Thursday, October 18, 2012

How do you develop leading indicators for occupational safety and health?

Most of us are familiar with the concepts of “lagging” (sometimes referred to as “trailing”) and “leading” indicators from the world of economics. GDP and “average duration of unemployment claims” tell us about where we have been and, therefore, are generally considered lagging indicators of the relative health of the economy. Housing starts and permits are great examples of leading indicators. If these are rising, the demand for labour and supplies to build the new housing units is likely to rise in the near future. As the housing units are completed, demand for consumer goods like furnishings to fill them is also likely to rise.

The power of leading indicators is obvious to those gauging current conditions and making plans. If housing starts are rising, retailers of furniture and appliances are more likely to increase orders and hire new staff; manufacturers are likely increase production and inventories in anticipation of rising demand.

In workers’ compensation and OH&S, traditional measures tend to be lagging indicators. Injury rates, injury counts, and “days injury free” are, at best, lagging indicators of safety—they may tell us something about where we were but little (if anything) about where we are going. These measures are heavily weighted to the past and may mask serious safety and health risks in the current workplace. Developing leading indicators at the operational, sectoral and even jurisdictional levels helps focus resources and attention where it is most needed and provides early signals of the effectiveness of current programs or initiatives.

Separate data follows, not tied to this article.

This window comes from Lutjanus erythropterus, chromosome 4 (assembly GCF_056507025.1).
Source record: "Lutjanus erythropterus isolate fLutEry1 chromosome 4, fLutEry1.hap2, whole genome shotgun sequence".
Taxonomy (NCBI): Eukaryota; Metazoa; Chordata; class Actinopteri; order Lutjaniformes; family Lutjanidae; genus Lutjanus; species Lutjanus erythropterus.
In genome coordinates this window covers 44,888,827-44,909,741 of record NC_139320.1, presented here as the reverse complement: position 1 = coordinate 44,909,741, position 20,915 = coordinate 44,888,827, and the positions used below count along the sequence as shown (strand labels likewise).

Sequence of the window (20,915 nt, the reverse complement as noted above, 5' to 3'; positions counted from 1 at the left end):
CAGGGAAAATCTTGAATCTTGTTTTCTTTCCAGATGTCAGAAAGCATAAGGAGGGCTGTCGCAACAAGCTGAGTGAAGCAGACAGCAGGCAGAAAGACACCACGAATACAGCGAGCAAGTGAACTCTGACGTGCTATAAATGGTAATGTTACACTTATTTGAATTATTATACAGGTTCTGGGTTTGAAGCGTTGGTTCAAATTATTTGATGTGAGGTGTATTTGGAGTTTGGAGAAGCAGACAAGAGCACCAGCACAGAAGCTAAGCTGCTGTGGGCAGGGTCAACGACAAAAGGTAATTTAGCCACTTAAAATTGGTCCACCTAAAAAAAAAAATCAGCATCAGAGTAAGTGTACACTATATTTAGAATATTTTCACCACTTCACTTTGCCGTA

To design a leading indicator, you need a logic model, a framework that takes into account the near-term, mid-term and long-term objectives that will lead you to your goal.

Suppose your goal is a safer, healthier workplace and you have an objective of reducing strain injuries in your manufacturing plant. You might want to start by identifying the factors that lead to these injuries. Ergonomics is an obvious factor but you could get more granular or more general in your consideration. Loads, repetitions, and workstation design might be factors at the individual level while work procedures, the pace of work, and safety culture might be important factors at the operational or corporate levels.

Now that you have a model of how the injuries occur, you can think about interventions at the causative level that will contribute to greater prevention. Perhaps you have been convinced as I have that safety culture is vitally important and you have initiatives to improve safety culture in your operation. Annual external audits or random quarterly surveys could help you determine both the current climate and trend over time. If your model is correct, improvements in your safety culture will lead to outcomes like improved adherence to safe work procedures, more safety-oriented content in supervisor-worker interactions, more rapid time from hazard identification to removal—all of which have been proven to reduce injuries and make workplaces safer and healthier.

Other examples of leading indicator metrics for the objective of reducing strain injuries I’ve come across in industry include:

• % of workstation ergonomic evaluations completed

• % of employees/supervisors trained in ergonomics

• % of ergonomic action items addressed

• % of employees engaged in fitness and wellness program

Developing a logic model and selecting a leading indicator forces you to understand your business, how injuries occur and what research tells us will prevent them. That understanding is critical for good management as well as OH&S.

Don’t bother developing logic models, selecting leading indicators, and continually measuring indicators if you think it will be easy. Making the time and effort is hard but worthwhile.

My favourite quote on this topic makes the point very well:

"Measurement is the first step that leads to control and eventually to improvement.